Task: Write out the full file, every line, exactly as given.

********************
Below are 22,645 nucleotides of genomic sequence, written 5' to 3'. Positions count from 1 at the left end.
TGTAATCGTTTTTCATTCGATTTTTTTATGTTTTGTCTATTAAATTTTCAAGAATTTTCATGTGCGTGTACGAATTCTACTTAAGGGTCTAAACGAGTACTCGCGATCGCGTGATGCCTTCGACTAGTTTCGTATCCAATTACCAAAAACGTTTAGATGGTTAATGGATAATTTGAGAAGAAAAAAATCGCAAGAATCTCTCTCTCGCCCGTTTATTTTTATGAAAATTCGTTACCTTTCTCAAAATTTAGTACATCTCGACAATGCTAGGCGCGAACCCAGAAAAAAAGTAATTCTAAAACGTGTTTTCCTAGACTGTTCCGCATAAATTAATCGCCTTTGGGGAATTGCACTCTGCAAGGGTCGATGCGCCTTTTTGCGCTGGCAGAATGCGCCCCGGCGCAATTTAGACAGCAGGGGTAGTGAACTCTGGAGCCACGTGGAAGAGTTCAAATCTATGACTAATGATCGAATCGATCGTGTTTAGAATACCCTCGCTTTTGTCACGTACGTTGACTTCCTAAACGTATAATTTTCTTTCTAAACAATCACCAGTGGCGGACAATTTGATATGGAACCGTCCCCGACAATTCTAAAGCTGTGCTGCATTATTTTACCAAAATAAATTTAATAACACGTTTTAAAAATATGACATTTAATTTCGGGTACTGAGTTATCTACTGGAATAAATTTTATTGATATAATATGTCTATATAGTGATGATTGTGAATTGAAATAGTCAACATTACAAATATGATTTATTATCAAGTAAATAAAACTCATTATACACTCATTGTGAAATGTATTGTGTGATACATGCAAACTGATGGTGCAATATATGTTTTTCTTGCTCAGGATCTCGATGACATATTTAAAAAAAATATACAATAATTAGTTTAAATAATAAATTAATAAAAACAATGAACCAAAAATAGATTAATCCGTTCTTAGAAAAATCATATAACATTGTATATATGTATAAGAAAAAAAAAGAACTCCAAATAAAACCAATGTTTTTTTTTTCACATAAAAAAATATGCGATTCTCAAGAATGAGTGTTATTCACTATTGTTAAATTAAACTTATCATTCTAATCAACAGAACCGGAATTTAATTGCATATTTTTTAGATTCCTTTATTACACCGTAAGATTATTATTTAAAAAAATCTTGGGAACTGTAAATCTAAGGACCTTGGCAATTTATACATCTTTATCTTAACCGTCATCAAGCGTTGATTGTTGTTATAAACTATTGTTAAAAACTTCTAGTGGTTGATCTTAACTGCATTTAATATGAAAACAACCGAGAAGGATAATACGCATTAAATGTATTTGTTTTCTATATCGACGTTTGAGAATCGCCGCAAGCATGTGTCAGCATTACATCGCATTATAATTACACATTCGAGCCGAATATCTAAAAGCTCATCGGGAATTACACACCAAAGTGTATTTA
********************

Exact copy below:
Below are 22,645 nucleotides of genomic sequence, written 5' to 3'. Positions count from 1 at the left end.
TGTAATCGTTTTTCATTCGATTTTTTTATGTTTTGTCTATTAAATTTTCAAGAATTTTCATGTGCGTGTACGAATTCTACTTAAGGGTCTAAACGAGTACTCGCGATCGCGTGATGCCTTCGACTAGTTTCGTATCCAATTACCAAAAACGTTTAGATGGTTAATGGATAATTTGAGAAGAAAAAAATCGCAAGAATCTCTCTCTCGCCCGTTTATTTTTATGAAAATTCGTTACCTTTCTCAAAATTTAGTACATCTCGACAATGCTAGGCGCGAACCCAGAAAAAAAGTAATTCTAAAACGTGTTTTCCTAGACTGTTCCGCATAAATTAATCGCCTTTGGGGAATTGCACTCTGCAAGGGTCGATGCGCCTTTTTGCGCTGGCAGAATGCGCCCCGGCGCAATTTAGACAGCAGGGGTAGTGAACTCTGGAGCCACGTGGAAGAGTTCAAATCTATGACTAATGATCGAATCGATCGTGTTTAGAATACCCTCGCTTTTGTCACGTACGTTGACTTCCTAAACGTATAATTTTCTTTCTAAACAATCACCAGTGGCGGACAATTTGATATGGAACCGTCCCCGACAATTCTAAAGCTGTGCTGCATTATTTTACCAAAATAAATTTAATAACACGTTTTAAAAATATGACATTTAATTTCGGGTACTGAGTTATCTACTGGAATAAATTTTATTGATATAATATGTCTATATAGTGATGATTGTGAATTGAAATAGTCAACATTACAAATATGATTTATTATCAAGTAAATAAAACTCATTATACACTCATTGTGAAATGTATTGTGTGATACATGCAAACTGATGGTGCAATATATGTTTTTCTTGCTCAGGATCTCGATGACATATTTAAAAAAAATATACAATAATTAGTTTAAATAATAAATTAATAAAAACAATGAACCAAAAATAGATTAATCCGTTCTTAGAAAAATCATATAACATTGTATATATGTATAAGAAAAAAAAAGAACTCCAAATAAAACCAATGTTTTTTTTTTCACATAAAAAAATATGCGATTCTCAAGAATGAGTGTTATTCACTATTGTTAAATTAAACTTATCATTCTAATCAACAGAACCGGAATTTAATTGCATATTTTTTAGATTCCTTTATTACACCGTAAGATTATTATTTAAAAAAATCTTGGGAACTGTAAATCTAAGGACCTTGGCAATTTATACATCTTTATCTTAACCGTCATCAAGCGTTGATTGTTGTTATAAACTATTGTTAAAAACTTCTAGTGGTTGATCTTAACTGCATTTAATATGAAAACAACCGAGAAGGATAATACGCATTAAATGTATTTGTTTTCTATATCGACGTTTGAGAATCGCCGCAAGCATGTGTCAGCATTACATCGCATTATAATTACACATTCGAGCCGAATATCTAAAAGCTCATCGGGAATTACACACCAAAGTGTATTTA